Jews first settled in the Dzyatlava in 1580, shortly after the 1569 Treaty of Lublin, which united the Kingdom of Poland and the Grand Duchy of Lithuania into a single state. In 1795 the Russian Empire was annexed Lithuania and the area that includes Dzyatlava became part of the Empire’s Grodno province / gubernya. The 1897 All-Russia Census reported that there were 3,979 Jews living in the town, constituting 75 percent of the total population. Between the First and Second World Wars, the town was in the newly established Republic of Poland. A 1926 census reported that there were 3,450 Jews out of a total population of 4,600 people, again about 75 percent.
On September 1, 1939, Nazi Germany invaded western Poland and two weeks later the Soviet Union invaded eastern Poland (the “Kresy”). Jews living in western and central Poland, rightfully fearful of the Nazis, fled eastward and many settled in Dzyatlava. By the beginning of June 1941, the Jewish population had increased to more than 4,500. The Nazis attacked the Soviets in late June 1941 and quickly took control of Dzyatlava. Most of the Jews were murdered in mass executions that occurred in April and August 1942.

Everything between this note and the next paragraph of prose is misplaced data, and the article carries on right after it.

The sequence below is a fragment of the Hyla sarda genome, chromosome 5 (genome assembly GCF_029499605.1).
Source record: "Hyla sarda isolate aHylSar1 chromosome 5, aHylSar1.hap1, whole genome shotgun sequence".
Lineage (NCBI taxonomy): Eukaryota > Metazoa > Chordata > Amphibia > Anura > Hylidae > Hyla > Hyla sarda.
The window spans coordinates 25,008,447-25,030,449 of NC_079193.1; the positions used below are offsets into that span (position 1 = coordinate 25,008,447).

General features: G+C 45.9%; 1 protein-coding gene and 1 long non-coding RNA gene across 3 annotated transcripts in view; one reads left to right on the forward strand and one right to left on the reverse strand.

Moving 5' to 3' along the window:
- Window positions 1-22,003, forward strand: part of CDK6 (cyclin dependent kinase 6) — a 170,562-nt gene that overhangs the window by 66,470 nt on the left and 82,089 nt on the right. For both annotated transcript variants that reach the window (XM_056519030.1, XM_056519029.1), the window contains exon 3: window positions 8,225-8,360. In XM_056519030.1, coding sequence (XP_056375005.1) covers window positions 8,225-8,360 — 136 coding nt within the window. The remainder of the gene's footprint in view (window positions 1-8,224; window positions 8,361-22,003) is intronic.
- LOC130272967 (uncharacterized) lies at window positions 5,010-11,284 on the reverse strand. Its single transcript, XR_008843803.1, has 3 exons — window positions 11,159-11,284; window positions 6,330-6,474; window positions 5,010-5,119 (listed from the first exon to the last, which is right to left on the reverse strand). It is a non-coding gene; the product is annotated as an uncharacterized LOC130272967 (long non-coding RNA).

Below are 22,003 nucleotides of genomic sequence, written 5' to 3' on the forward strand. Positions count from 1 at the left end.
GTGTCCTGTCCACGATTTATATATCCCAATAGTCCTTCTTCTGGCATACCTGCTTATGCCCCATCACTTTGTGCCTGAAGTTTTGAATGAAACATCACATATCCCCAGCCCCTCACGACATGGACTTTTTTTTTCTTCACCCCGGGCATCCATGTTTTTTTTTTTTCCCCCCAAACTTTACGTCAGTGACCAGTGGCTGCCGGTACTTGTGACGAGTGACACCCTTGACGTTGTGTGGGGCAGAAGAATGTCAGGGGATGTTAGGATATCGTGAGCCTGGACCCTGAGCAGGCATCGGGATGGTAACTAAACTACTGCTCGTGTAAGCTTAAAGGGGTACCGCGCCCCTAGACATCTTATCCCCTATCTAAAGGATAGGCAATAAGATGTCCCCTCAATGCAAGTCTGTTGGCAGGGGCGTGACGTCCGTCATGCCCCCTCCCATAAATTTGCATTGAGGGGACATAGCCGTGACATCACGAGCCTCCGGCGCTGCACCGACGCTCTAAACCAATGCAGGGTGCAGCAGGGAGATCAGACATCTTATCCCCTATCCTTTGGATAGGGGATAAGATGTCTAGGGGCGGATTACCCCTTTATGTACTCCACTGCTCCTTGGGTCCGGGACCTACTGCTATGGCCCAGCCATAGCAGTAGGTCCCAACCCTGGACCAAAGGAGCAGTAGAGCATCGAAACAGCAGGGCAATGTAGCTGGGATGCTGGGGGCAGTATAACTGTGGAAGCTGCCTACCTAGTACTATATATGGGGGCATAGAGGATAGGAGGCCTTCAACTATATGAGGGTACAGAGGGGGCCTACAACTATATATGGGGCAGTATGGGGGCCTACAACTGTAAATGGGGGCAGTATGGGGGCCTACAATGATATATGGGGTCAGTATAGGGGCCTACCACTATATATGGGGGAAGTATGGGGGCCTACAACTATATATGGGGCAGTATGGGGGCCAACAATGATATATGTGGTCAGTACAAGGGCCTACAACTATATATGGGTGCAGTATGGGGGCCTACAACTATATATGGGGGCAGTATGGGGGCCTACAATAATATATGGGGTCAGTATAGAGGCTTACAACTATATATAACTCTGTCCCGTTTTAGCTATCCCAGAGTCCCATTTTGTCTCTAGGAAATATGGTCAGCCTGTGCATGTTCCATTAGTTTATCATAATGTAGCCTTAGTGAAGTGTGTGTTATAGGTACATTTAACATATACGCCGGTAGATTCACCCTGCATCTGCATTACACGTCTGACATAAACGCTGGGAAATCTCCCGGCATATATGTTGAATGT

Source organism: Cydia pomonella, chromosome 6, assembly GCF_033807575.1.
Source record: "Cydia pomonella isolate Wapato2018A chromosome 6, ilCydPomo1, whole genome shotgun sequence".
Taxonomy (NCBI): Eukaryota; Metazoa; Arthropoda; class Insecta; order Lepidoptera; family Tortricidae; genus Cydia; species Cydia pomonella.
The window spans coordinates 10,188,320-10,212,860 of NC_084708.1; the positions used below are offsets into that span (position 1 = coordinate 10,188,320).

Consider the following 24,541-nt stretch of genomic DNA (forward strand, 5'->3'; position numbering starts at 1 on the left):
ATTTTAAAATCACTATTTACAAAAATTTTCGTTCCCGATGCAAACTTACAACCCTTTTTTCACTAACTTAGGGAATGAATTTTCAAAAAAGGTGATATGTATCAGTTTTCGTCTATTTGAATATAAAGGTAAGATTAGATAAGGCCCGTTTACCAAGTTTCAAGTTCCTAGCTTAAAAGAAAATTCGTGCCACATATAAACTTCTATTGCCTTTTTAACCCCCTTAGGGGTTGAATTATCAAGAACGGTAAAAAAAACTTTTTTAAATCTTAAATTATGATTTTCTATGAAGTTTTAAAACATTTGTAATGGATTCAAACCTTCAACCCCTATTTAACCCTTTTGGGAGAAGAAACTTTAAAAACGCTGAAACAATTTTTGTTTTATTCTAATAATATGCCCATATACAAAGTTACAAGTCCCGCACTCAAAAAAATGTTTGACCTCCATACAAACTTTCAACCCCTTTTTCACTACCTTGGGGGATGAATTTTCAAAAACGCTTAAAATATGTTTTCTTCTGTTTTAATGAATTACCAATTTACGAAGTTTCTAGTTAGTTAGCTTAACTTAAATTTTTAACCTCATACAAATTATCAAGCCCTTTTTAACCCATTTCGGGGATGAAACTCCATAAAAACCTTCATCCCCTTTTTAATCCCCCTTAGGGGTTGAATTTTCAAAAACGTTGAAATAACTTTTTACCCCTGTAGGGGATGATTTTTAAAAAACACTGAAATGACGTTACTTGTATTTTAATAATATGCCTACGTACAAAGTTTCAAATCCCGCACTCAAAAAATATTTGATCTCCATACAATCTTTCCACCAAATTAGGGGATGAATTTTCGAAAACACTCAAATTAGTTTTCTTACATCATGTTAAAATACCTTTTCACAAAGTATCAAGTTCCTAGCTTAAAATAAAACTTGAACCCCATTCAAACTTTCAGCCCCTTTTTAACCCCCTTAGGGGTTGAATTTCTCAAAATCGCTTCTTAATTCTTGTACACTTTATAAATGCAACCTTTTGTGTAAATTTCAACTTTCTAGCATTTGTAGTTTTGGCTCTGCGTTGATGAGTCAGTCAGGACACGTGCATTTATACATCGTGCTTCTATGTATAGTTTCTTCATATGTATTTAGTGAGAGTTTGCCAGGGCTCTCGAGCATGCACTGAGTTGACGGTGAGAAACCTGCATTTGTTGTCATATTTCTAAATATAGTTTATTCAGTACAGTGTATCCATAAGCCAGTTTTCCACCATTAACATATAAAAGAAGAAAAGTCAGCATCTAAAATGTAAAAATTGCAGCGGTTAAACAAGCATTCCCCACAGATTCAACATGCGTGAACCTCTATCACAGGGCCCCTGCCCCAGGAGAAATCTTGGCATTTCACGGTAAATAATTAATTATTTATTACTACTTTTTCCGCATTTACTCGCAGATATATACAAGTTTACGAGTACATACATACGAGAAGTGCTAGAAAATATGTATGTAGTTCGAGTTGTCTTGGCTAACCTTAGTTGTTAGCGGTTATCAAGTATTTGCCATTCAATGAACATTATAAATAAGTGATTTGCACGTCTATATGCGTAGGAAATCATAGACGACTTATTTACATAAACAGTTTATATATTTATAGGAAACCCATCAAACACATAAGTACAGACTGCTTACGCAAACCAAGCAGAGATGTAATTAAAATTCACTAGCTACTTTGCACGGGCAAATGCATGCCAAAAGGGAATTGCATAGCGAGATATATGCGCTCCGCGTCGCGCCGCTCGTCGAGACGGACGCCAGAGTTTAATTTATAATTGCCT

In the early 2000s, Zhanna Nagovonskaya, a teacher in Dzyatlava, decided to establish in one room of a local school a museum to the memory of the town’s Jewish community and to the Chofetz Chayim. In 2019, Remembering Litvaks made a major donation to support this museum’s important work. The museum is currently directed by another Dzyatlava teacher, Elena Radomskaya.
Here is a short, English-language video in which the director describes the museum.
Rabbi Yisro’el Me’ir Kagan established a yeshiva in Radun, which today is in Belarus, just south of Eišiškės, Lithuania. His gravesite in the Radun Jewish cemetery is enclosed by an “ohel” (literally, the Hebrew word for a “tent,” symbolically, a shelter).